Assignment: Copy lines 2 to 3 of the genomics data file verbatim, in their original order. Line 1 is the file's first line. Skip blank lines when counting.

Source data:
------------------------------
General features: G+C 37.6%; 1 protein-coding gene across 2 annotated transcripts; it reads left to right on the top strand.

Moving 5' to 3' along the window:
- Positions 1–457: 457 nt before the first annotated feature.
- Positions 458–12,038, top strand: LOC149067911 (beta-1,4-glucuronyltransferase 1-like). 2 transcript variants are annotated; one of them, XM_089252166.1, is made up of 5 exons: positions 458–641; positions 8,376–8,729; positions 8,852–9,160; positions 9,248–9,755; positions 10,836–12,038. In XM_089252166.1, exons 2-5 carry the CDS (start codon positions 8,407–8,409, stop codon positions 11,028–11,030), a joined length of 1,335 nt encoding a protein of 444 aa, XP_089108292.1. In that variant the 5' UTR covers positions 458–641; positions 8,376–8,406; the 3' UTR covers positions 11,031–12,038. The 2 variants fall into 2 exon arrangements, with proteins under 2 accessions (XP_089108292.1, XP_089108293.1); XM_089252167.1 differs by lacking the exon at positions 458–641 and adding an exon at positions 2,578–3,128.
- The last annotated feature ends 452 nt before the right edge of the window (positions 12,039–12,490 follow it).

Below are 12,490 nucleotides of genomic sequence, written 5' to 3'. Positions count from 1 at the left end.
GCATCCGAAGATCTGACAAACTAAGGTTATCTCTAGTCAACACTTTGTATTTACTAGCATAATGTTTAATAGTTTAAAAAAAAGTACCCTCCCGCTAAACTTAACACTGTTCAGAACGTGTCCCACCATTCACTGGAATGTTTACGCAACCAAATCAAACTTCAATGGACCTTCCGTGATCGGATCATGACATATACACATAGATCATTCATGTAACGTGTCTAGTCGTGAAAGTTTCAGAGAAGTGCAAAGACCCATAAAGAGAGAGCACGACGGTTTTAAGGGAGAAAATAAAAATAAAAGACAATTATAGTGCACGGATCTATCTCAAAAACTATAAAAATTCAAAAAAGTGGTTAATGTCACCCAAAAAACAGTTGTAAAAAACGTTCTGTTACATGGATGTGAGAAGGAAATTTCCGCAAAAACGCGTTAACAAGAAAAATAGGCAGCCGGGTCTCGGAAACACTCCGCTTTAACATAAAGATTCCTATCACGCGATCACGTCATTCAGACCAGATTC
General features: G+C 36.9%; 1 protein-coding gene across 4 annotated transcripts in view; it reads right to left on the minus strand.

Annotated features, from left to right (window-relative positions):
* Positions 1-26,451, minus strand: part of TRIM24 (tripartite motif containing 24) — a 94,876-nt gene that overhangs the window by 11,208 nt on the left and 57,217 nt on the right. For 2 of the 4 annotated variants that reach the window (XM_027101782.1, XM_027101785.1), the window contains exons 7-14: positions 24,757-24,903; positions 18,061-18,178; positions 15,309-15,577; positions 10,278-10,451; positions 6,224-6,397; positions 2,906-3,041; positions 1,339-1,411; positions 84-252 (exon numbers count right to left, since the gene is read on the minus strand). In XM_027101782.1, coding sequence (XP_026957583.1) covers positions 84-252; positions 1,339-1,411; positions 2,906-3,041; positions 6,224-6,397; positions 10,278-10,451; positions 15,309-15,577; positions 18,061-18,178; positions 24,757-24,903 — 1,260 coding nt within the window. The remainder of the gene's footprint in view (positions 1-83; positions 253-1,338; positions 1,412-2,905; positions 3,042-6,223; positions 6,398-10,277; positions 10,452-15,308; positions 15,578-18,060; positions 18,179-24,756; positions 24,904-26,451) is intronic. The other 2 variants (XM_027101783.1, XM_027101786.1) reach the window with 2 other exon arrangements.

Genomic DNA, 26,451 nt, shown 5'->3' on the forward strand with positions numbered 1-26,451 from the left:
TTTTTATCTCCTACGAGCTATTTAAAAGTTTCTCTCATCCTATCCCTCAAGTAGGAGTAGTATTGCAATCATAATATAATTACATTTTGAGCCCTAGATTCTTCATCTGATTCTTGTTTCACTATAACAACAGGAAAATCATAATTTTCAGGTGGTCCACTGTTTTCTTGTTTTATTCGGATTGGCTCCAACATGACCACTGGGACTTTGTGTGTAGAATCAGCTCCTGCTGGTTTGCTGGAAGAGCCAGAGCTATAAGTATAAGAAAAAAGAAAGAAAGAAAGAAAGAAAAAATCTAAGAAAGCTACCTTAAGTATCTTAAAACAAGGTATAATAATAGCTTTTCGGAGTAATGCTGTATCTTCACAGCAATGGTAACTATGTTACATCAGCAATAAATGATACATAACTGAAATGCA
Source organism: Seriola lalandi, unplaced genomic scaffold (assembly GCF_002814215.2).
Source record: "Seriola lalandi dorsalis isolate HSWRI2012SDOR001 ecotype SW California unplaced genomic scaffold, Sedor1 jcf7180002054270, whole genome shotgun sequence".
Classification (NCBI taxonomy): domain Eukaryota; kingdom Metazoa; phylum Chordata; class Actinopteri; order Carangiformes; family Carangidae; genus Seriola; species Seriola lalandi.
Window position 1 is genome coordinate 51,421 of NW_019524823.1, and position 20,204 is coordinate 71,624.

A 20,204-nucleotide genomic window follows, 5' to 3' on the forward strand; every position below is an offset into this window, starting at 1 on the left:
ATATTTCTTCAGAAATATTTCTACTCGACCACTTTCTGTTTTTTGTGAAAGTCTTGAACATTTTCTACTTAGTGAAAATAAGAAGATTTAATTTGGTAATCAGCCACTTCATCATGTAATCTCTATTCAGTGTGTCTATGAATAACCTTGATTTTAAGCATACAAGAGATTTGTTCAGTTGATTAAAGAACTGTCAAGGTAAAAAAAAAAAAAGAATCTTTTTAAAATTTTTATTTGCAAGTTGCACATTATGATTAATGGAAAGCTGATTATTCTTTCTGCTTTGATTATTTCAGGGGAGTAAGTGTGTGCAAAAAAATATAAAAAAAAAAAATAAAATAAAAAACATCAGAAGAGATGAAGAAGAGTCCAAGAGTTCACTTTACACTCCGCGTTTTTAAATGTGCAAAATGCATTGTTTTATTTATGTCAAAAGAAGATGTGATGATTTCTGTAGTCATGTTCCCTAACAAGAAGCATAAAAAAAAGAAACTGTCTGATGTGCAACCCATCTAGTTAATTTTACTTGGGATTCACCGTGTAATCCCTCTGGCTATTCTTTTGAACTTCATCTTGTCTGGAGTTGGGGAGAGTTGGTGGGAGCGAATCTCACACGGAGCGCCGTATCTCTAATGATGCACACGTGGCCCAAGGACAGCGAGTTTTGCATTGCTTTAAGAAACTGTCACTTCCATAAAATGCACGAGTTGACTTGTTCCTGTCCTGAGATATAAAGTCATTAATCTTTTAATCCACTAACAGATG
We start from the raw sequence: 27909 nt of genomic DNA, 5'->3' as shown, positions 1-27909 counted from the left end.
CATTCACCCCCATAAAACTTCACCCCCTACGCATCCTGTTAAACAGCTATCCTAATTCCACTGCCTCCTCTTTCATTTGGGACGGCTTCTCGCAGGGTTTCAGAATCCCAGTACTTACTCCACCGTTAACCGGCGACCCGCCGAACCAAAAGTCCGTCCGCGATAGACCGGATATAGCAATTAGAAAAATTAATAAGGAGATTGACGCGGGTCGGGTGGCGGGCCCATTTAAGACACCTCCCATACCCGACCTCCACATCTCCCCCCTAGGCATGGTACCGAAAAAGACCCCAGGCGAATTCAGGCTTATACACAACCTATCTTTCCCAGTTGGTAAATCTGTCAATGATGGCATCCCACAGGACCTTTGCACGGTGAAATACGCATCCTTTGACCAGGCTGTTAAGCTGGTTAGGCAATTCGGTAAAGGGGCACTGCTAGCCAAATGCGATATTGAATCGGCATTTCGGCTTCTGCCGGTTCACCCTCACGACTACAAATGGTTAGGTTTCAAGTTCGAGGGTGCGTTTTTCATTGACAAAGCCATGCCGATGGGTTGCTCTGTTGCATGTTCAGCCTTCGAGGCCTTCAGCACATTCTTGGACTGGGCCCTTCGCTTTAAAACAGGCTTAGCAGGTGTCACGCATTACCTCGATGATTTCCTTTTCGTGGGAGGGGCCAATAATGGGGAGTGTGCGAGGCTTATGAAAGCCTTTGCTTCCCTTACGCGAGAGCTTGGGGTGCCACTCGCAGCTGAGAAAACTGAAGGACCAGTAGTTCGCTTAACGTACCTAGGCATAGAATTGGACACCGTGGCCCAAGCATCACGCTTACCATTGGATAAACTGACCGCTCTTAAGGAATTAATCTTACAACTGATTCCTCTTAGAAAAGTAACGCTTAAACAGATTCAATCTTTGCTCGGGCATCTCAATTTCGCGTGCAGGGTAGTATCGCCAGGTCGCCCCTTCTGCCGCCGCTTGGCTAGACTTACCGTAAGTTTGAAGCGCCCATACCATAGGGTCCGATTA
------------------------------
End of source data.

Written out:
Moving 5' to 3' along the window:
- Positions 1–457: 457 nt before the first annotated feature.